Investing in the Kingdom

Sermon: Sunday, 16th October, 2022
Speaker: Alistair Donald
Scripture: Luke 19:11-27

( Note: The tech gremlins were out in force on Sunday so regrettably there’s no audio or visual for this sermon. )

Those who hold investments tell me that those are quite chancy things at present. ‘Market turbulence’ is the term that’s used. And as we see every day on the news, there’s been quite of that in the past couple of weeks! So whether we own investments or not, it’s a good time for all of us to be reminded of the prescient words of Jesus in the Sermon on the Mount: ‘Do not store up for yourselves treasures on earth, where moth and rust destroy, and where thieves break in and steal.  But store up for yourselves treasures in heaven, where moth and rust do not destroy, and where thieves do not break in and steal.  For where your treasure is, there your heart will be also.’ (Mathew 6:19-21)

And the story that Jesus told in today’s Bible reading – recorded for us at this point in Luke’s Gospel as the ‘Parable of the Ten Minas’ – is really the Lord’s way of driving this important truth home to us. In case you’re wondering what a ‘Mina’ is an ancient unit of weight used in the time of the Bible, used as money. Apparently there were 60 Shekels in a Mina. But all we really need to know is that a Mina, in the story Jesus told, was worth about 3 months’ wages.

Now at this point in Luke’s Gospel, Jesus and his disciples are heading to Jerusalem for the last time. It occurs just after their encounter with Zacchaeus in Jericho and they are now on their way up the long climb from Jericho to Jerusalem. The story is, in some ways, rather an obscure story; in other ways it’s quite disturbing, as we’ll see. But this is the story that Jesus chose to tell his disciples – to prepare them for the fact that he wouldn’t be entering Jerusalem as a conquering hero, to throw out the Roman oppressors, as many had been hoping.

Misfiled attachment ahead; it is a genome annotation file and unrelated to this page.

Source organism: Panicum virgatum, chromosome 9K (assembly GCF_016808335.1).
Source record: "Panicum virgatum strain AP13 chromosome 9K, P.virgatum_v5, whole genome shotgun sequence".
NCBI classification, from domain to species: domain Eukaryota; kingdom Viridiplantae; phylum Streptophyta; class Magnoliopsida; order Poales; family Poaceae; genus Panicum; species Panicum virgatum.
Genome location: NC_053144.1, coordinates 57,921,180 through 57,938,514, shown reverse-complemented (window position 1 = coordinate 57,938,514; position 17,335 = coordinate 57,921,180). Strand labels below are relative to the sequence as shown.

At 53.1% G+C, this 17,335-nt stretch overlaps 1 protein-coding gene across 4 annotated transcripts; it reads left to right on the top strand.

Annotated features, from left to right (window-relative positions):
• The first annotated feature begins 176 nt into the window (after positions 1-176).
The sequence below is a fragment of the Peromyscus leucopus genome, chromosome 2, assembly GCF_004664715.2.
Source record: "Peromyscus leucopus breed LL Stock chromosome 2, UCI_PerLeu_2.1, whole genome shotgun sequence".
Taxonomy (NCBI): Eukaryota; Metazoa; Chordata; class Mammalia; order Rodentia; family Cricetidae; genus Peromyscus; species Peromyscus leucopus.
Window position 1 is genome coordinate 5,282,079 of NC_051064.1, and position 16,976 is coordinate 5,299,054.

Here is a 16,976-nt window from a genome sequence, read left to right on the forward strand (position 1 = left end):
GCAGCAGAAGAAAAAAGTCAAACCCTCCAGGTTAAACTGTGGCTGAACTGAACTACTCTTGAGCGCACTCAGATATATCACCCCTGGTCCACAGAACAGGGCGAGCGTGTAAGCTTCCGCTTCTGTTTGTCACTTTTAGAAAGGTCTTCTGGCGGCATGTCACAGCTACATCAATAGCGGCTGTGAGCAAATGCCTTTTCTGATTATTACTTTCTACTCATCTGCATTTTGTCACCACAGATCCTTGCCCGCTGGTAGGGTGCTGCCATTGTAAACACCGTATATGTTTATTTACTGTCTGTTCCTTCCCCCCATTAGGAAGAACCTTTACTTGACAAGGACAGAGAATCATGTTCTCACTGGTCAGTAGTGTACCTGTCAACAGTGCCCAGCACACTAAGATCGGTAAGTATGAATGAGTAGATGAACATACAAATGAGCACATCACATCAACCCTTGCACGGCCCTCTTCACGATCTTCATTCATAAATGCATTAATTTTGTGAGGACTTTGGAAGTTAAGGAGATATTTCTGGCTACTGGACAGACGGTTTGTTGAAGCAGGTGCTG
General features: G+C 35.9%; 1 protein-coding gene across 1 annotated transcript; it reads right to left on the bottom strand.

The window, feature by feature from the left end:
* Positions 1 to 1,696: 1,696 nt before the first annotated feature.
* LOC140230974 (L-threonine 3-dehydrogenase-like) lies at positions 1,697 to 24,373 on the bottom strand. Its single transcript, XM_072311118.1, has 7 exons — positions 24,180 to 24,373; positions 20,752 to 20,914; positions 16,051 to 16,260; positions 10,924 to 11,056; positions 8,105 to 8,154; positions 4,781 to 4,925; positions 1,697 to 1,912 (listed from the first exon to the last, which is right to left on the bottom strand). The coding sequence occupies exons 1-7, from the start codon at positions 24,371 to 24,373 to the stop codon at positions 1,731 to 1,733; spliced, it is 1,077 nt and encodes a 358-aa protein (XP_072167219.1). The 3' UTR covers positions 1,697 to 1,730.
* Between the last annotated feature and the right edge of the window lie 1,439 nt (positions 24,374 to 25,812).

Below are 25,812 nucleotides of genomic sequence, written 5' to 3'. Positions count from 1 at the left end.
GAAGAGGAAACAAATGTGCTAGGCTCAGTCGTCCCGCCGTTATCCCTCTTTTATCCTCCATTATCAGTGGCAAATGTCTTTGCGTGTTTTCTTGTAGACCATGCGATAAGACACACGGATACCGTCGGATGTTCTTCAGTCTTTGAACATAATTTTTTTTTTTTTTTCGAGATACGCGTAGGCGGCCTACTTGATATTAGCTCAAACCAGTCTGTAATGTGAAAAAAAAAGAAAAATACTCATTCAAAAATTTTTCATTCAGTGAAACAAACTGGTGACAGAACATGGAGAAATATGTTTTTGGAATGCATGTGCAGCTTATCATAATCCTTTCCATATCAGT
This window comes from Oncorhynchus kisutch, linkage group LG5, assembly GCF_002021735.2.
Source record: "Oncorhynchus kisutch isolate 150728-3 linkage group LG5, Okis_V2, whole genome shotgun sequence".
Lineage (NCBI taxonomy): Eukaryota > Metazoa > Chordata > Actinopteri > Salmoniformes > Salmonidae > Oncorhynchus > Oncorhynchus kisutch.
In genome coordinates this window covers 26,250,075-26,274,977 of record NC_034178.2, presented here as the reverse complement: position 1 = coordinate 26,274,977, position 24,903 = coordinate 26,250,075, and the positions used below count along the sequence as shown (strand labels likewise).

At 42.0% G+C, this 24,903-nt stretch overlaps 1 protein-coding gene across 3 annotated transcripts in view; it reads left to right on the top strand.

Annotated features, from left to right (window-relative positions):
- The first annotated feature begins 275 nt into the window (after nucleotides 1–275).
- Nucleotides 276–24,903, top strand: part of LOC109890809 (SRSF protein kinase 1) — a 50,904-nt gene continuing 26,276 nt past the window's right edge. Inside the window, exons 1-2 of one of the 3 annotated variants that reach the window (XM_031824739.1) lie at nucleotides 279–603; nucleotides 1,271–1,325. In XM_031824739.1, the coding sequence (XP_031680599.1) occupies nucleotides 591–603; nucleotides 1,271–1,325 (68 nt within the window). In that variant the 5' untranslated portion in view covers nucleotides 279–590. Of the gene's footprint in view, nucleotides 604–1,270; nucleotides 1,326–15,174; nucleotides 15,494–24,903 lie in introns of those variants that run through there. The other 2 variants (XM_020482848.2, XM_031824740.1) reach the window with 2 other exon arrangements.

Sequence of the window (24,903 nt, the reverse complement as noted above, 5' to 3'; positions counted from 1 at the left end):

There are often misunderstandings today about who Jesus was, and what drove him. Nearly everyone sees him as a wise teacher and he certainly is that. Some see him as a political liberator and that was what was on the mind of many in his own day. But they were to be disappointed, as people today will be disappointed if we think that’s what Jesus was about. Jesus told this story to say that he’d be leaving them in death, away ‘in a far country’, but that one day he’d be returning just like in the story. In the meantime, he’d have work for his followers to do, just like in the story. There is a similar parable in Matthew’s Gospel but that one was about using our gifts (talents); this one is about our priorities and motivation, about checking whether or not we’re Investing in the Kingdom.

The background to the story sounds a bit obscure to us today, but it’s one that everyone on Jesus’ day would have known about; it was one of biggest public scandals of recent years. We probably know that there are 2 Herods in the NT – one when Jesus was born, but who died soon after; and one at the time of Jesus’ trial. But in between there was another ruler Archelaus.

In the days of the Roman Empire, the Emperor himself had to confirm a new regional king. So Archelaus went to Rome when his father Herod died, and was duly crowned in Rome before coming back to Judea, to Israel. He’d left as a mere contender to be ruler; headed off to a distant country to have himself appointed king; and returned to Israel exercising royal authority.But by Jesus’ day, Archelaus had also died and his son Herod (he of the trial!) was ruler. But as Jesus and his disciples trudged up the long, long desert road to Jerusalem, Archelaus’s old winter palace was nearby. So Jesus took the opportunity to tell this parable: ‘A man of noble birth went to a distant country to have himself appointed king and then to return. So he called ten of his servants and gave them ten minas. ‘Put this money to work,’ he said, ‘until I come back.’ But his subjects hated him and sent a delegation after him to say, ‘We don’t want this man to be our king.’ He was made king, however, and returned home.’ (Luke 19:13-15)